Analyzing lending from April 2, 2020 (the start of COVID-19 lending) to December 31, 2020, we find evidence of a link between geopolitics and access to regular World Bank funds but no evidence of such a link for World Bank COVID funds. Using a two-part model, our estimation finds that countries voting more in line with the U.S. in the UN General Assembly (UNGA) are more likely to receive regular World Bank funding. In contrast, voting alignment does not play a significant role in access to COVID funding or, for countries that do receive funds, in how much funding (regular or COVID) countries receive. The link to geopolitics in selection for regular World Bank lending holds over longer timeframes and results for both COVID and regular lending hold when we include a wide range of variables that reflect borrowing country governance and policy or if we limit the sample to supply-determined concessional lending.

Section 2 outlines the World Bank COVID-19 response to date. Section 3 turns to the main empirical analysis. Section 4 explores several robustness checks, including concerning identification. Section 5 concludes, summarizing our findings relating geopolitics to regular lending but not to COVID lending, and explores the wider implications.

World Bank COVID-19 response

The World Bank responded rapidly to the pandemic, announcing in March 2020 that it could provide up to $160 billion over the next 15 months, a significant increase above its normal lending level and by far the largest amount of any multilateral development bank (World Bank, 2020a).Footnote 2 Between April 2 and December 31, 2020, the direct pandemic response included 138 new country-specific COVID-19 IBRD/IDA loans to 93 countries.Footnote 3 These loans totaled $18 billion and ranged from $2.5 million loans to Kiribati, the Marshall Islands, and Sao Tome and Principe to $1 billion loans to Brazil, India, and Mexico. In addition, more than $2.5 billion in funding previously approved for over 100 other projects has been redirected toward COVID-19 response (World Bank, 2020a, 2020b).Footnote 4 At the same time, the World Bank continued its regular lending, mostly for projects prepared before the start of the pandemic. From April to December, the World Bank approved 232 non-COVID loans to 87 countries, totaling $34.6 billion.

Figure 1 presents lending month by month, separating 2020 lending into regular and COVID loans and also including 2019 lending for comparison. Loan approvals are seasonal, with spikes at the end of each fiscal quarter and at the end of the fiscal year (May/June). Regular lending was higher in 2020 than in 2019 due to an increase in concessional IDA loans to the poorest countries (rising from $16.9 billion to $27.7 billion). Figure 2 presents the same information but tracking the number of loans; it shows the initial COVID response in April provided many small loans.

Fig. 1
figure 1

Amount by month

Fig. 2
figure 2

Number of loans by month

Figure 3 illustrates how long projects have been in the pipeline prior to approval by plotting project identification numbers (Project IDs). World Bank staff bill worktime to activities tracked by Project IDs. Sequentially generated Project IDs are usually assigned when preparation work begins and so serve as proximate measures of identification dates (Kilby, 2013b), i.e., for a given approval date, higher Project ID numbers indicate shorter preparation periods. The top panel of Fig. 3 shows Project IDs for regular loans approved April 2 to December 31, 2020 (AF as dashed lines); the bottom panel is for COVID loans approved during the same period. Except for a few cases (repurposed older Project IDs), COVID loans show the expected rapid response time (i.e., short preparation periods).Footnote 5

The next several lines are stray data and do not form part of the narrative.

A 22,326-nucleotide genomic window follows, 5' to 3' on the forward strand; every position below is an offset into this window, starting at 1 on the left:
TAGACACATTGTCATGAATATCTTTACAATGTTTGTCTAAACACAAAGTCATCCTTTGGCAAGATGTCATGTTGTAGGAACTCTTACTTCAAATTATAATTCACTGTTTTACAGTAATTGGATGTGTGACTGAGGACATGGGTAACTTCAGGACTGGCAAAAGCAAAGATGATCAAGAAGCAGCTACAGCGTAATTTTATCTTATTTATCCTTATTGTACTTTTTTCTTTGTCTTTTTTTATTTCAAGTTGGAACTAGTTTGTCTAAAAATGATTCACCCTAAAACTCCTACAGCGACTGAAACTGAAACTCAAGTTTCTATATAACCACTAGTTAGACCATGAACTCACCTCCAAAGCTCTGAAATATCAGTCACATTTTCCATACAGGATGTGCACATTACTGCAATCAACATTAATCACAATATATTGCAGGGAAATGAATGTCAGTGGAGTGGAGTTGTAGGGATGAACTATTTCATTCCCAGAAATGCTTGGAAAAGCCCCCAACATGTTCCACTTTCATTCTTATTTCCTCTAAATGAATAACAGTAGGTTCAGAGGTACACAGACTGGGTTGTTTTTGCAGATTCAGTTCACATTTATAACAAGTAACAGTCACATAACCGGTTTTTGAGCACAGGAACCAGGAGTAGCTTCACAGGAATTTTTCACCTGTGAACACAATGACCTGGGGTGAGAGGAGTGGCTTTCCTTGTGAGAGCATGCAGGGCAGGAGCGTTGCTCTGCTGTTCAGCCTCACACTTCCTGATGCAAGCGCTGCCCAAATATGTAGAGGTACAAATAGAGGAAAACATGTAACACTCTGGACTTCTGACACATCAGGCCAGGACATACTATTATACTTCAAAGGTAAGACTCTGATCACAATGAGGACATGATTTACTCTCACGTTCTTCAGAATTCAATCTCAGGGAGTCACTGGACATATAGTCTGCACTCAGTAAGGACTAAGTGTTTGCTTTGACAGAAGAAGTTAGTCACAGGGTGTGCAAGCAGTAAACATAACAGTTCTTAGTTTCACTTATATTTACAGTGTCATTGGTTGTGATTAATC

Fig. 3
figure 3

Project IDs

Figure 4 reports the distribution of the number of regular and COVID loans across countries. Countries received up to six regular loans, with most receiving 0 to 4. They received up to two COVID loans, many with none, most with 1, and many with 2.Footnote 6

Fig. 4
figure 4

Loans per country

The data we analyze are IBRD and IDA commitments, not disbursements. Duggan et al. (2020) compare World Bank performance through early October 2020 against both its stated targets and its performance during the Global Financial Crisis. The World Bank appears to be on target for commitments but lagging substantially with regard to disbursements and net flows.

What does the World Bank say about its own lending? Most of the World Bank’s public statements elide non-COVID and COVID lending, e.g., touting a plan for new lending of $160 billion from March 2020 to June 2021 that, on closer examination, is a combination of regular lending and COVID emergency loans. Public documents (e.g., World Bank, 2020c) repeat emphasis on selectivity and “Rebuilding Better” or “Build Back Better,” consistent with criticism that World Bank president Malpass sees the pandemic as providing the World Bank with extra leverage over policy in borrowing countries (Bretton Woods Project, 2020; Dimakou et al., 2021). These public documents refer to three stages (“Relief”; “Restructuring”; “Resilient Recovery”) and four pillars (“Saving Lives”; “Protecting the Poor & Vulnerable”; “Ensuring Sustainable Business Growth & Job Creation”; “Strengthening Policies, Institutions, and Investments for Rebuilding Better”) as providing structure to the lending process.